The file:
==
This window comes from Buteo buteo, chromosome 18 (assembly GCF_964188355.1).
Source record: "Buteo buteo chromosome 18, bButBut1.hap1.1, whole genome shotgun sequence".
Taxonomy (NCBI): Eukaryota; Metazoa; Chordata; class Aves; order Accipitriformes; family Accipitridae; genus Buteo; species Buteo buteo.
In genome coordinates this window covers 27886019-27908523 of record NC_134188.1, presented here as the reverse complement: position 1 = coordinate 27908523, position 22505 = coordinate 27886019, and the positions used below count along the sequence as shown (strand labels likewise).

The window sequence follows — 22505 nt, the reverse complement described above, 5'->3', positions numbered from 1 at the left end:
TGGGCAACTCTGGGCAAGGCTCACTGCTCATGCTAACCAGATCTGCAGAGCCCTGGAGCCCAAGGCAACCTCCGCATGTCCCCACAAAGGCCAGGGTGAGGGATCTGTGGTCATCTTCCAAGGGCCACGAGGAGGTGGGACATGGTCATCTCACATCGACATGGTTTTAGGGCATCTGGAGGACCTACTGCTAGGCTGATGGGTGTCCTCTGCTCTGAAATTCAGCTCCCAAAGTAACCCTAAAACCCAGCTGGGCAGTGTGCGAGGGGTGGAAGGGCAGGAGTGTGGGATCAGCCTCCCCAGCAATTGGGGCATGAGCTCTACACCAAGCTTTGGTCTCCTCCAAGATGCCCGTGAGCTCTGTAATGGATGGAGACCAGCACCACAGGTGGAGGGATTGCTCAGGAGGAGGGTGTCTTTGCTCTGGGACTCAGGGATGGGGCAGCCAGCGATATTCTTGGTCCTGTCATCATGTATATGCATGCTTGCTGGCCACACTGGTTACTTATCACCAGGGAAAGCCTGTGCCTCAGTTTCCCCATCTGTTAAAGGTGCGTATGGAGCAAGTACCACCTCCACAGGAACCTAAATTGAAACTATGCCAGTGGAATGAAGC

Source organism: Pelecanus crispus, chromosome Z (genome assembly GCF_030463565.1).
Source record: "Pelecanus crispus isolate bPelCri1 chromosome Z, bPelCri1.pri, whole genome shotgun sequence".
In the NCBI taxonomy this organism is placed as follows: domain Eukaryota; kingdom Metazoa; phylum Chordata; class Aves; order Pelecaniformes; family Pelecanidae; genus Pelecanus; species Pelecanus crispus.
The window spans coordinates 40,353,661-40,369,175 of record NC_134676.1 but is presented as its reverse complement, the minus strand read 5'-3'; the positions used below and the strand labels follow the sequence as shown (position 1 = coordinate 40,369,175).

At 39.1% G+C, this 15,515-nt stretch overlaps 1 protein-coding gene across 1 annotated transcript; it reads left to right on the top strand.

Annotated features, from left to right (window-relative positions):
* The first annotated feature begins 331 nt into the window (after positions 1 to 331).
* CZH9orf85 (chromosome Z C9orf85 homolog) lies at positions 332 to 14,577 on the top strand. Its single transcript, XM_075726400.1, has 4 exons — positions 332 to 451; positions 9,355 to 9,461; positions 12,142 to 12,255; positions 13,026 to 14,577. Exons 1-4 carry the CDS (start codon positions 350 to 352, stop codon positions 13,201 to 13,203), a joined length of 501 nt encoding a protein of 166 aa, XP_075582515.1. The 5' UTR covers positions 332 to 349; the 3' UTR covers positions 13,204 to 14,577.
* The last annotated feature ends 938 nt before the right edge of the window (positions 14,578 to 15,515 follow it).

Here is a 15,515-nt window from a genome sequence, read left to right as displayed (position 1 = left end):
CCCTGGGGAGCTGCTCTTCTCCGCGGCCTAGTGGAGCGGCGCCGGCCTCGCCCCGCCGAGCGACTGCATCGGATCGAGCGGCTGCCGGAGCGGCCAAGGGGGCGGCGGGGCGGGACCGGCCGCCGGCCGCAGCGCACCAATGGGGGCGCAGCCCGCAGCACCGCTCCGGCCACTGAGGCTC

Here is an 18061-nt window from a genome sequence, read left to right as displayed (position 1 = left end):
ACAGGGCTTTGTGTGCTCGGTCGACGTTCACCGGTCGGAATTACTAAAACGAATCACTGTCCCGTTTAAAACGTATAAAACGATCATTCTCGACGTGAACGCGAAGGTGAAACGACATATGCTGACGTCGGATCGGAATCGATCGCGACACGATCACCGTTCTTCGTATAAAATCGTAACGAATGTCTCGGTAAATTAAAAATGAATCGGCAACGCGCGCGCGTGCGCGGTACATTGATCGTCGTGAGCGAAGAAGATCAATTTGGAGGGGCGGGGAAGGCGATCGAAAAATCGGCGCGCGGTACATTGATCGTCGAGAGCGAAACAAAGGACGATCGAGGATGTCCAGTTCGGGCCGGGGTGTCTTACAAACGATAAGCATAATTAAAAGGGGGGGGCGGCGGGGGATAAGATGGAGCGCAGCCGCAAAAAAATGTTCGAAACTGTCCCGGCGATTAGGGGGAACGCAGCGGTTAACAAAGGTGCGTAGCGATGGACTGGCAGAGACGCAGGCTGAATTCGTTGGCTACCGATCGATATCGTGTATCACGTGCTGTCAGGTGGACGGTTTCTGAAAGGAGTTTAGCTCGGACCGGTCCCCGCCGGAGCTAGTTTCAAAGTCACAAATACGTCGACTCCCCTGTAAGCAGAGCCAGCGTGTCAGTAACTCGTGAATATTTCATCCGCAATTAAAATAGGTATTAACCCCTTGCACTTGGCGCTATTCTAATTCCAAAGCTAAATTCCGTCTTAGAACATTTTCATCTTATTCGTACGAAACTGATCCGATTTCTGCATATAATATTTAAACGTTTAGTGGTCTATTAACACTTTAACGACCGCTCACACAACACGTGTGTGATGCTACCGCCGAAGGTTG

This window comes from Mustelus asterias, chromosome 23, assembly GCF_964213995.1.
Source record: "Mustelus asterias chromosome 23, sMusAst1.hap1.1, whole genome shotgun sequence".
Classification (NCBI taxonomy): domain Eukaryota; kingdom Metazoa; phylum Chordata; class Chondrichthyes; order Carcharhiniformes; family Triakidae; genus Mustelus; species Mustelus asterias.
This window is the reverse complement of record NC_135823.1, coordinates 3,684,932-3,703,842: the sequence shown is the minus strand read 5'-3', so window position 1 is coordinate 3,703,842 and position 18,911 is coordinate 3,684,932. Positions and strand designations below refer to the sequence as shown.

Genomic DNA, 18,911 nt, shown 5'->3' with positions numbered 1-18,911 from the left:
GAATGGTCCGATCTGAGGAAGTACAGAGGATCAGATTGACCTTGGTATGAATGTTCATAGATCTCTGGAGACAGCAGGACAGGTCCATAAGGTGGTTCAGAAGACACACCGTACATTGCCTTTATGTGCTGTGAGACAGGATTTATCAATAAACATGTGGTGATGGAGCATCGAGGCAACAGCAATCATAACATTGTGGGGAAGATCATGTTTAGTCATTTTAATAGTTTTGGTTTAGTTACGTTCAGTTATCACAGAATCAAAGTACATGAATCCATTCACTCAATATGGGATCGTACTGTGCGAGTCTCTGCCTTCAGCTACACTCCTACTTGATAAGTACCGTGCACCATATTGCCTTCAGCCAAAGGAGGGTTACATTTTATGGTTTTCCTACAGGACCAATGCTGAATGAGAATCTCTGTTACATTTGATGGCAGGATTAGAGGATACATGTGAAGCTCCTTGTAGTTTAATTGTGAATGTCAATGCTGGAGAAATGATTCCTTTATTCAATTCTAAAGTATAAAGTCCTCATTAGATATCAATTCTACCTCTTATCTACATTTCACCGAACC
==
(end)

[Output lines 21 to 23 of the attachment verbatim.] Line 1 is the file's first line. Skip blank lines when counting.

Source record: "Mustelus asterias chromosome 23, sMusAst1.hap1.1, whole genome shotgun sequence".
Classification (NCBI taxonomy): domain Eukaryota; kingdom Metazoa; phylum Chordata; class Chondrichthyes; order Carcharhiniformes; family Triakidae; genus Mustelus; species Mustelus asterias.
This window is the reverse complement of record NC_135823.1, coordinates 3,684,932-3,703,842: the sequence shown is the minus strand read 5'-3', so window position 1 is coordinate 3,703,842 and position 18,911 is coordinate 3,684,932. Positions and strand designations below refer to the sequence as shown.